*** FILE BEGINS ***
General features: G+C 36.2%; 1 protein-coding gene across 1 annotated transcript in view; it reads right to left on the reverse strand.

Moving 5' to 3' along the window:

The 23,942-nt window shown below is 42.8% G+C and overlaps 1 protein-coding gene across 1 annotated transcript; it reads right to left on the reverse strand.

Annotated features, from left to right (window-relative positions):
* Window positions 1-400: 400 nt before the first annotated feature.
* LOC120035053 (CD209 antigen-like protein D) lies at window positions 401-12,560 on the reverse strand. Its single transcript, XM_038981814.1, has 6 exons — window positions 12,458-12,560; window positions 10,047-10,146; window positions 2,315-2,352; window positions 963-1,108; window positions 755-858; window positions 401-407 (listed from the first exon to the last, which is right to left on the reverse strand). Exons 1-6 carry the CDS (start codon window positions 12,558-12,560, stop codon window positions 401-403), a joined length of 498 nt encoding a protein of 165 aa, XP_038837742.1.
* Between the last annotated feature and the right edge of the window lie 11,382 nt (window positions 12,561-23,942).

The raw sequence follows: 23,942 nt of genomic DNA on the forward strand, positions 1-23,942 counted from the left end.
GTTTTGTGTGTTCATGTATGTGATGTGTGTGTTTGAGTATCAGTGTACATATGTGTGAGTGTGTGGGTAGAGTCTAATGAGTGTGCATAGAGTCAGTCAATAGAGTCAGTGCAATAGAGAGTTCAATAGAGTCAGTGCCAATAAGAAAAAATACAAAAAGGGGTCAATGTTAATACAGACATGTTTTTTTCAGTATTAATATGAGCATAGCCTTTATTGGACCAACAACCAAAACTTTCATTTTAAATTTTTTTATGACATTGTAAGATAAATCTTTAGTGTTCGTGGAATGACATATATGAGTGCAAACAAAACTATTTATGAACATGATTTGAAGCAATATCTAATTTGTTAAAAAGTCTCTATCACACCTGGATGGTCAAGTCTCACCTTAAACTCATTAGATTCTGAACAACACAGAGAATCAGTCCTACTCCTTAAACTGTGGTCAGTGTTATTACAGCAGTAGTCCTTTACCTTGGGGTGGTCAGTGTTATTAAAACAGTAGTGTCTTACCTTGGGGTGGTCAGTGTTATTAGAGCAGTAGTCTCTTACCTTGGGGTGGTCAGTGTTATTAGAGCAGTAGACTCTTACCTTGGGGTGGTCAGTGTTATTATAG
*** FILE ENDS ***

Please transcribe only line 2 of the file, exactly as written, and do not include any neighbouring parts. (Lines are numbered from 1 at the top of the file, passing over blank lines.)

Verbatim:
Moving 5' to 3' along the window: